I have a distinct recollection of my first unusual experience with Canada Customs. It cost me three beers.
When I was in my early 20s, you couldn’t buy beer in Sarnia on a Sunday (don’t ask me to explain Canada’s backward drinking laws –until recently, you couldn’t legally cross a provincial border with a bottle of wine).
In any event, I decided to whip across the border to buy a couple of six-packs.
I have always been honest with declarations at Canadian Customs, and that day in the late ‘60s was no exception.
“Anything to declare?” asked the Customs officer.
“Yup – two six-packs,” I told him.
I was directed to pull into “Secondary” – presumably, I imagined, to pay a trifling duty fee.
This time, the officer didn’t look much older than me. “Hey man,” he said. “You can’t bring beer into Canada.” He looked thoughtful.
“Kick one under the seat,” he instructed, “and follow me with the other one.”
We adjourned to a neighbouring washroom. “Theoretically,” he said, “we’re supposed to flush the contents down the toilet.”
I was resigned to losing six beers.
“But it would be a shame to waste them.”
“Right,” I said. It was a hot day. Pulling two beers from their plastic rings, I handed one to my new buddy at Customs.
“Cheers,” we toasted, and took on the task of downing three beers each over the next ten minutes.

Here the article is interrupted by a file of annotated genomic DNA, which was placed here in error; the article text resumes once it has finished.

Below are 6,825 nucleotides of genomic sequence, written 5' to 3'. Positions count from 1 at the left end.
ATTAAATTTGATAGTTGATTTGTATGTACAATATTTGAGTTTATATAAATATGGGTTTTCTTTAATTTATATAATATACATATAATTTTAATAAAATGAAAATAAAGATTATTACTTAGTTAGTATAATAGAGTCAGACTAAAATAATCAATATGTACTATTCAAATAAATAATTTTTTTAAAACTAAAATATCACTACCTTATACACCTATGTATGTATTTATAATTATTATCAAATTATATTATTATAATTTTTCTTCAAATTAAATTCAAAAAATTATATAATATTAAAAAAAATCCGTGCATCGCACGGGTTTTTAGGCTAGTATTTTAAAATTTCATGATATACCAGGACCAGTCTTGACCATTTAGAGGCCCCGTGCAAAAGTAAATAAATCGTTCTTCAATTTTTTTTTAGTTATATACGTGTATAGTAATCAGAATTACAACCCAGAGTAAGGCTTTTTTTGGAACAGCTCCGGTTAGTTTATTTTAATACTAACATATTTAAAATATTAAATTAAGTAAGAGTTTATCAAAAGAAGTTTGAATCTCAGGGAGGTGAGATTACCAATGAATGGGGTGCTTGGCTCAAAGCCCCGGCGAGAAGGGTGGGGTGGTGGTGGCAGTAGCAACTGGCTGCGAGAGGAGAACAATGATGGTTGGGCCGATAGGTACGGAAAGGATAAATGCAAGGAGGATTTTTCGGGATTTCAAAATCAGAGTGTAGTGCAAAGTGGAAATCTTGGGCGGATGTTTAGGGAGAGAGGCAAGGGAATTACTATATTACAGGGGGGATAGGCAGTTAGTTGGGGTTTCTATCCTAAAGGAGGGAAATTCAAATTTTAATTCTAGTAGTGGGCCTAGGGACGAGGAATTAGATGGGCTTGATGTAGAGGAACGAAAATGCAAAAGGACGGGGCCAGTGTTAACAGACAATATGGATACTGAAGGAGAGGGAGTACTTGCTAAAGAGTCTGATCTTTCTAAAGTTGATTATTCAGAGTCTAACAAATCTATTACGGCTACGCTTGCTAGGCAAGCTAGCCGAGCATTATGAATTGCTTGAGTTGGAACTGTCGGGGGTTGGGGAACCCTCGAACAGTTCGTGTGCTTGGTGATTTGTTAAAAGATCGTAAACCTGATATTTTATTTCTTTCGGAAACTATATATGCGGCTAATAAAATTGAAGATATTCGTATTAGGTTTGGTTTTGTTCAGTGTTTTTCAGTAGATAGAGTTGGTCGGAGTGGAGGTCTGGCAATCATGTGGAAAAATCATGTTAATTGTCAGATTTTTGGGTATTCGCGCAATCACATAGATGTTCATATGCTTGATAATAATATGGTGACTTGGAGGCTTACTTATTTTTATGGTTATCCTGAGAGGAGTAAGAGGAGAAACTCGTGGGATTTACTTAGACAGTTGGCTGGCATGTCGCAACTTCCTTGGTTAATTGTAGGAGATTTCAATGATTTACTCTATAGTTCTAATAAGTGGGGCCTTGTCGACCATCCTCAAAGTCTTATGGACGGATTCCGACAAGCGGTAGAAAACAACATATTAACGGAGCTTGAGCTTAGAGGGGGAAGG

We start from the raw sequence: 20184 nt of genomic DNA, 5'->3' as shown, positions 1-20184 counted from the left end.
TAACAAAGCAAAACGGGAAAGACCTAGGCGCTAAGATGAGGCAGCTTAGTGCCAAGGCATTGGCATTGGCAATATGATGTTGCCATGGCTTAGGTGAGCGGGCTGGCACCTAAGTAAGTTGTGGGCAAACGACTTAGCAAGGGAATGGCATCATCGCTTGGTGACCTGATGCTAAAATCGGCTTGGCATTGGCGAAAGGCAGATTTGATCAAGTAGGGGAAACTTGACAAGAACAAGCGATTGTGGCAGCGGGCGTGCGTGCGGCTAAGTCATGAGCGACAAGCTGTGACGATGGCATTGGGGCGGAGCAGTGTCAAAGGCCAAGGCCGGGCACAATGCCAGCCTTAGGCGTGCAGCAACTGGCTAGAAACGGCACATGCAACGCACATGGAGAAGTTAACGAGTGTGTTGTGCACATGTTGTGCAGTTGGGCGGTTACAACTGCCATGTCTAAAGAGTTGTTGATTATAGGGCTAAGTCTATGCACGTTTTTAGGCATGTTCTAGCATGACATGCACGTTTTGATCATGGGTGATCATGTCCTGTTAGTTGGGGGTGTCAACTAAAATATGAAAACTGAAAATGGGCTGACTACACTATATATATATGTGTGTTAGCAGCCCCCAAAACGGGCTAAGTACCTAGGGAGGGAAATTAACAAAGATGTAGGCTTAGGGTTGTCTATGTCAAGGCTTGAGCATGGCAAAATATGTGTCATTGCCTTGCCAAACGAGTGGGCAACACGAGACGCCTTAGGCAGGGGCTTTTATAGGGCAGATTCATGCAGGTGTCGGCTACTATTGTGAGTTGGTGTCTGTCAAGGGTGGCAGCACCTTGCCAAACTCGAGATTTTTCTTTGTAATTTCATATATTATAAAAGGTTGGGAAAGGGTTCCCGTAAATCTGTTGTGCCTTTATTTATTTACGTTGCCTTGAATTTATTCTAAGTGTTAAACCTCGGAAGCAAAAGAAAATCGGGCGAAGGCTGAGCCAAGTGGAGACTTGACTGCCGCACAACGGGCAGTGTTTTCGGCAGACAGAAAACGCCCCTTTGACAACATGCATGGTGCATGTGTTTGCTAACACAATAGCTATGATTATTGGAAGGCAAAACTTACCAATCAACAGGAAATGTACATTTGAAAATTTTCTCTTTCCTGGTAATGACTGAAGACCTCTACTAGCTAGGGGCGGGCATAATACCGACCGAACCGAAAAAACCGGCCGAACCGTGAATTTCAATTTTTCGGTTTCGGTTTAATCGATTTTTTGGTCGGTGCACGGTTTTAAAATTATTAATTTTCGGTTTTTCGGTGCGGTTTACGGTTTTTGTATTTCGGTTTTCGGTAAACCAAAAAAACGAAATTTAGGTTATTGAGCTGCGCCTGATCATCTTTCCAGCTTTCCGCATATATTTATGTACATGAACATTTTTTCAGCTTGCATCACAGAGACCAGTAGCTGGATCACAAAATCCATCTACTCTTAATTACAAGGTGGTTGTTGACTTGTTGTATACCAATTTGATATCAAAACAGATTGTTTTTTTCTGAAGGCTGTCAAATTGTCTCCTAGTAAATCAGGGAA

Justice to the Crown, it appears, was half-heartedly served – at a total net cost of three beers, paid in tribute to the Queen. Later, I wondered if he was right about not being able to bring beer in on a Sunday. Or was he just thirsty?
Altercations with Canada Customs, I later discovered, are an old Sarnia custom dating as far back as 1835.
In those days, passable roads were scarce and the St. Clair River was the most reliable highway. Ships would regularly make the journey to Detroit for supplies.
Captain Richard Emeric Vidal, one of Sarnia’s three founders, built a wooden schooner that made numerous cross-border shopping trips without hassle. In those days, there wasn’t a single Canada Customs officer anywhere close to Sarnia.
That changed in 1840, when a man named Crampton was named to the position. When he boarded Vidal’s ship to collect duties for the first time Vidal didn’t share his cargo, like I did 129 years later. He simply threw Crampton off the ship.
The following year, guess who became Sarnia’s new customs agent?
That’s right. Richard Emeric Vidal.